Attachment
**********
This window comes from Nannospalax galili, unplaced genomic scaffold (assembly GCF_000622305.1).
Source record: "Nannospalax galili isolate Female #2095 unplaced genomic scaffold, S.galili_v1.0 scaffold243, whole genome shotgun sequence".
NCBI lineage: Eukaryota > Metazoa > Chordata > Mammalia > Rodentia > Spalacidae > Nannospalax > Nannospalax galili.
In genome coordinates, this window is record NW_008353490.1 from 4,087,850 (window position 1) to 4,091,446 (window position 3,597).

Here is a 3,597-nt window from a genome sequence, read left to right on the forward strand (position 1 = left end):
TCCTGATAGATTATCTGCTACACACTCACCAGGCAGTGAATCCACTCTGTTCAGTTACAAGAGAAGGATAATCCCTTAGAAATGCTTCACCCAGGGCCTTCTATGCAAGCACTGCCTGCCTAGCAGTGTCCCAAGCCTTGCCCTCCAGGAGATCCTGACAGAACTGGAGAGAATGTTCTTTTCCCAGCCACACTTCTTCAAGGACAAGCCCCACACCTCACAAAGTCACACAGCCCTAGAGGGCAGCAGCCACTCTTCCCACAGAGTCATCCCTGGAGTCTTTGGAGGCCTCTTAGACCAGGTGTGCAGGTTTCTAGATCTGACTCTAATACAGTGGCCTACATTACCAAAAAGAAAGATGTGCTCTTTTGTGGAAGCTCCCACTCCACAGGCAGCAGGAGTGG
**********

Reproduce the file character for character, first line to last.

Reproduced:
This window comes from Nannospalax galili, unplaced genomic scaffold (assembly GCF_000622305.1).
Source record: "Nannospalax galili isolate Female #2095 unplaced genomic scaffold, S.galili_v1.0 scaffold243, whole genome shotgun sequence".
NCBI lineage: Eukaryota > Metazoa > Chordata > Mammalia > Rodentia > Spalacidae > Nannospalax > Nannospalax galili.
In genome coordinates, this window is record NW_008353490.1 from 4,087,850 (window position 1) to 4,091,446 (window position 3,597).

Here is a 3,597-nt window from a genome sequence, read left to right on the forward strand (position 1 = left end):
TCCTGATAGATTATCTGCTACACACTCACCAGGCAGTGAATCCACTCTGTTCAGTTACAAGAGAAGGATAATCCCTTAGAAATGCTTCACCCAGGGCCTTCTATGCAAGCACTGCCTGCCTAGCAGTGTCCCAAGCCTTGCCCTCCAGGAGATCCTGACAGAACTGGAGAGAATGTTCTTTTCCCAGCCACACTTCTTCAAGGACAAGCCCCACACCTCACAAAGTCACACAGCCCTAGAGGGCAGCAGCCACTCTTCCCACAGAGTCATCCCTGGAGTCTTTGGAGGCCTCTTAGACCAGGTGTGCAGGTTTCTAGATCTGACTCTAATACAGTGGCCTACATTACCAAAAAGAAAGATGTGCTCTTTTGTGGAAGCTCCCACTCCACAGGCAGCAGGAGTGG